By Orlando A. Ramírez


Orlando A. Ramírez, MA (Andrews University, Berrien Springs, Michigan) is president of West Venezuela Union Mission. He has served the church for 38 years as district pastor, local field departmental director, union field president, and union executive secretary.

First Published: August 20, 2021

Venezuela is a federal presidential republic with twenty-three states, a capital district, and federal dependencies, which include the islands and islets near the coast of Venezuela. The Seventh-day Adventist Church was established in Venezuela on March 25, 1911.


Venezuela was originally named the Venezuela States until the first constitution of 1864 officially named it the United States of Venezuela, a name it carried until 1953 when the name was changed to the Republic of Venezuela. On November 12, 1999, the National Assembly approved the current name, which is the Bolivarian Republic of Venezuela.1

Venezuela is located in the northern part of the South American continent, and is made up of a continental land area and a large number of small islands and islets in the Caribbean. Its capital and largest urban area is the city of Caracas. Venezuela is one of the most urbanized countries in Latin America; the great majority of Venezuelans live in cities in the northern part of the country. Venezuela has a territory of 916,445 square kilometers. The mainland portion of the country is bordered on the north by the Caribbean Sea and the Atlantic Ocean, on the west by Columbia, on the south by Brazil, and on the east by Guyana.2

Venezuela has a great deal of biodiversity; it is seventh on the world list of countries with the most species. It has many diverse habitats, ranging from the mountains of the Venezuelan Andes in the west to the tropical jungle of the Amazon River basin, the plains of Los Llanos, the coast of the Caribbean, and the delta of the Orinoco River in the east.3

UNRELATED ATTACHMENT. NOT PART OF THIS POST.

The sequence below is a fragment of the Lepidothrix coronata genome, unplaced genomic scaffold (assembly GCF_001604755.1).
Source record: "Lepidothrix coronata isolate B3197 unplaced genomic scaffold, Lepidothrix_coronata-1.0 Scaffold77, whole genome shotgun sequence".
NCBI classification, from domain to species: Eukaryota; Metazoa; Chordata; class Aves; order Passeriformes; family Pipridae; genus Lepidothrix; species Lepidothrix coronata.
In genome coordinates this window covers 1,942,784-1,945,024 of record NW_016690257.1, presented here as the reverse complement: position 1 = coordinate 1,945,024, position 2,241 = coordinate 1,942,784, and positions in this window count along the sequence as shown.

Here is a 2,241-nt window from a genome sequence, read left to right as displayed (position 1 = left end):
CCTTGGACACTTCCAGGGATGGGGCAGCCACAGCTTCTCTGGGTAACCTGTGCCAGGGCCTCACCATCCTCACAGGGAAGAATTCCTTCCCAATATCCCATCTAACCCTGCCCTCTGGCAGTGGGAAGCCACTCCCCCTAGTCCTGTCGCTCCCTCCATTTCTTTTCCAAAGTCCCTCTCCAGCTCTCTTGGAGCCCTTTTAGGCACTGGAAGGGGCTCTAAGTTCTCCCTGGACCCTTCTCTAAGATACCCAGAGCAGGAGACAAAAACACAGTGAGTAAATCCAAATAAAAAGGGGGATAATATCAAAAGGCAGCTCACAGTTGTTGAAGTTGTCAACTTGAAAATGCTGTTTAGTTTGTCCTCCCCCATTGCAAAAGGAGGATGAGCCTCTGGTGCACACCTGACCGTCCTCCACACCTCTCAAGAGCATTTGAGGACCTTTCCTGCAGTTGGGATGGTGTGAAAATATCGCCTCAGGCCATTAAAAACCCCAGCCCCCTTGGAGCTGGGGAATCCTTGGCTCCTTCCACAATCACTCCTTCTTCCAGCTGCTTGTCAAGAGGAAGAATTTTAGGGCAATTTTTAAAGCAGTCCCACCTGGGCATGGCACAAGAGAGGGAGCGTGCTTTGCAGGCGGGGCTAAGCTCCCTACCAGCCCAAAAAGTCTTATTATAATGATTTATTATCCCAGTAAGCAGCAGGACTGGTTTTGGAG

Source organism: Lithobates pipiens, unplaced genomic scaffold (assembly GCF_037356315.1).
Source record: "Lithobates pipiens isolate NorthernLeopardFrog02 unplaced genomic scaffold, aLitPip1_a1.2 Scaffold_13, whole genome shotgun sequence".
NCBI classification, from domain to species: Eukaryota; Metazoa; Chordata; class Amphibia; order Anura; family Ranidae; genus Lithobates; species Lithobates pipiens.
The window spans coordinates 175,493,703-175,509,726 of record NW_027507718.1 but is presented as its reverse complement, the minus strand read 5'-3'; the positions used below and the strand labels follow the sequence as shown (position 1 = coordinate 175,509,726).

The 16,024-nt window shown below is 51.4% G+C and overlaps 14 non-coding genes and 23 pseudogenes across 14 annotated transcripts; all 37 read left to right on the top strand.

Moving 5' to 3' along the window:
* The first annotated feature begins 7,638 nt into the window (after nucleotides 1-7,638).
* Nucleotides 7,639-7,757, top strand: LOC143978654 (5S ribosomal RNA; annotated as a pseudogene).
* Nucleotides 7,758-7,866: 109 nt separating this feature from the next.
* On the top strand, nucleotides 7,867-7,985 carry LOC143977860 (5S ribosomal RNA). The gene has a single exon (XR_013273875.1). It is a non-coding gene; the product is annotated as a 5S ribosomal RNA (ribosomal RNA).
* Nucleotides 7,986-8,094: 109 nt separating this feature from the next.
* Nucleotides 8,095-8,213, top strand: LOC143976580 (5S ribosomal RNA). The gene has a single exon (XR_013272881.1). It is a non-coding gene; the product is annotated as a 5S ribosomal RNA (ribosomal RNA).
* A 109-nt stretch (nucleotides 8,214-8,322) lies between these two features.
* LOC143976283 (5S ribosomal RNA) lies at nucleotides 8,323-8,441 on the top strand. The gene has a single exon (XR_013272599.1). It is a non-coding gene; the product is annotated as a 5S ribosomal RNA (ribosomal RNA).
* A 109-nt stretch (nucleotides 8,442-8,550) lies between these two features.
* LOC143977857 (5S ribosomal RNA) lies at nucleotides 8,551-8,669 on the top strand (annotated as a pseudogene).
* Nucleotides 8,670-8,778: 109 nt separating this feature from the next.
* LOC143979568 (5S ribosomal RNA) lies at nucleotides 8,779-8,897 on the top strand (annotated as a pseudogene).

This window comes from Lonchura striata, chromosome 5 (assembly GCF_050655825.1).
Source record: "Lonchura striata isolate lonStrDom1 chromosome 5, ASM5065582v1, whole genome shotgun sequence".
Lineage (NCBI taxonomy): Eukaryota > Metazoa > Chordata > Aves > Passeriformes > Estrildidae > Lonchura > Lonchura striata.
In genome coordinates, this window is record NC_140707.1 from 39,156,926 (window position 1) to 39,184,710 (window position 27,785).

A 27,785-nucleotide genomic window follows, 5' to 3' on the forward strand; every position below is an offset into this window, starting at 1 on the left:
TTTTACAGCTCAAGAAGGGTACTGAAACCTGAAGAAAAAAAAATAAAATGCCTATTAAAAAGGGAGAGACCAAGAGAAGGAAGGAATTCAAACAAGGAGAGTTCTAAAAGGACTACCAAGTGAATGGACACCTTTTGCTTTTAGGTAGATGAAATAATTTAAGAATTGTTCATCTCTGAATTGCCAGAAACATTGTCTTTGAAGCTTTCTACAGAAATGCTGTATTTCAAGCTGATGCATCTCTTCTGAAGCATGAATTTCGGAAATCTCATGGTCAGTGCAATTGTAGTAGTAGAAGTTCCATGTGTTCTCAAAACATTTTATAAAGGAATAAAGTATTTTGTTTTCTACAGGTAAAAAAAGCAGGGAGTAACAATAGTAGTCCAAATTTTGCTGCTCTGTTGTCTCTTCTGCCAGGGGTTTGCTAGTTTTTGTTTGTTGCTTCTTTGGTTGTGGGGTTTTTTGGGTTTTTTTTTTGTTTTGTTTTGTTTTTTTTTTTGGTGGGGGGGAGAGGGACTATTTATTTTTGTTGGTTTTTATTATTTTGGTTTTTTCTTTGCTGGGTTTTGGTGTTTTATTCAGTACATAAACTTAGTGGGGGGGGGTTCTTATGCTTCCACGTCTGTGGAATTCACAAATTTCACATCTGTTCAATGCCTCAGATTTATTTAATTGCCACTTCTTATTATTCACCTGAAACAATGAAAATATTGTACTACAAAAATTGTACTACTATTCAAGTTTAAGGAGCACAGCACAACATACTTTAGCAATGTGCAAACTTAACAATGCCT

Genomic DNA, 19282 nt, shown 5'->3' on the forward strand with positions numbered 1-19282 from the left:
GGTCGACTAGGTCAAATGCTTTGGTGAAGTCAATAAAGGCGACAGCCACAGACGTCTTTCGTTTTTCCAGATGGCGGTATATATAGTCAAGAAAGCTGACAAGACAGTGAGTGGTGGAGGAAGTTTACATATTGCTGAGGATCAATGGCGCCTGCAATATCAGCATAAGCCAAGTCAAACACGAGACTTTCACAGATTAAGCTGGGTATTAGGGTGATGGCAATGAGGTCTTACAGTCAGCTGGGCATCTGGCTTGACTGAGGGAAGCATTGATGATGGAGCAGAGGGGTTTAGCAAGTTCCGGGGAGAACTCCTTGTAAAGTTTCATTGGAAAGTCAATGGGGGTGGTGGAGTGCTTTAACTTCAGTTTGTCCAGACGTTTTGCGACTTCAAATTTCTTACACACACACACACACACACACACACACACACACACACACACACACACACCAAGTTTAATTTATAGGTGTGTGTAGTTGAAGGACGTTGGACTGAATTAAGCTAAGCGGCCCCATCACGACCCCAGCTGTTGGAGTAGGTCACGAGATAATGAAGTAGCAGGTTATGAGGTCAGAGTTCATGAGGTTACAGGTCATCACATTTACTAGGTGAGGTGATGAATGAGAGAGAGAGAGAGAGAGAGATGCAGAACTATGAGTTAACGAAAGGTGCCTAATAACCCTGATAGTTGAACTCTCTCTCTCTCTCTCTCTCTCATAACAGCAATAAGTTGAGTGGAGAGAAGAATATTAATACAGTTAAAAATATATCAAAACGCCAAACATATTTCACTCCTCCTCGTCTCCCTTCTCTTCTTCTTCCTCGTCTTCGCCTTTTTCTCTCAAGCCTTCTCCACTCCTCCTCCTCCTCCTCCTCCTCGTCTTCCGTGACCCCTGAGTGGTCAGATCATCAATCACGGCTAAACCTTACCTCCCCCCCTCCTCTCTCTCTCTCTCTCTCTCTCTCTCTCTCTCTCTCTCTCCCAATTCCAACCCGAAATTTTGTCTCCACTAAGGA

The predominant religion of Venezuela is Roman Catholicism. Even though the country opened its doors during the decades from the 1950s to the 1970s to an extensive, dynamic, and varied immigration that was fundamentally European, which gave its population a mixture of races and colors, the official language of Venezuela is Spanish.

The territory of Venezuela was colonized by Spain in 1522. In 1811, the country became one of the first Hispanic-American territories to declare its independence—something it did not achieve until 1821—when Venezuela was still a department of the Federal Republic of Greater Colombia. It became completely independent in 1830.4 Venezuela’s hero and the father of the country was Simón Bolívar, called “The Liberator.”

It is thought that by 1910 the population of Venezuela was about 2.5 million inhabitants. As of June 30, 2019, its population, according to the National Institute of Statistics, was 32,219,521.5

Origin and Development of the Church

It is possible that Seventh-day Adventists visited Venezuela as early as 1907. “In December of 1907, while in Trinidad attending union meetings, Mr. B. E. Connerly from Puerto Rico planned his return trip to go through Venezuela with books and pamphlets. He travelled on the Orinoco River to Caracas, the capital, giving out all the Spanish books and pamphlets that he had with him.”6 Colporteur and pastor Brendon Ernest Connerly of the United States worked in various countries of Inter-America and in the Potomac Conference of the United States. He wrote a letter to the General Conference that appeared in the of April 15, 1908, reporting “This year, 1908, should not go by without us having a representative here.” In another paragraph of the letter he adds: “I found many persons with whom the Spirit of God is working. I rapidly sold all the books I had with me, and took orders for the Centinela in all the towns I went through, and I passed out many tracts.”7

The first official Adventist missionaries arrived in Venezuela in August 1910. They were Pastor Frank Lewis Lane and his wife Rose, accompanied by the colporteur Richard Greenidge and his wife Rebecca. Lane was working as a missionary on the island of Barbados in 1907 when he formed a friendship with a Venezuelan gentleman who invited him to evangelize “the country of Bolívar,” an idea that was not unpleasant to Lane. When he received a call from the General Conference to start the work in Venezuela, he was happy to accept. When the Greenidges heard about this call, they decided to form an evangelistic team with the Lanes and accompany them to Venezuela. The Greenidges were nurses who specialized in hydrotherapy and had worked at the Adventist hospital in Barbados.8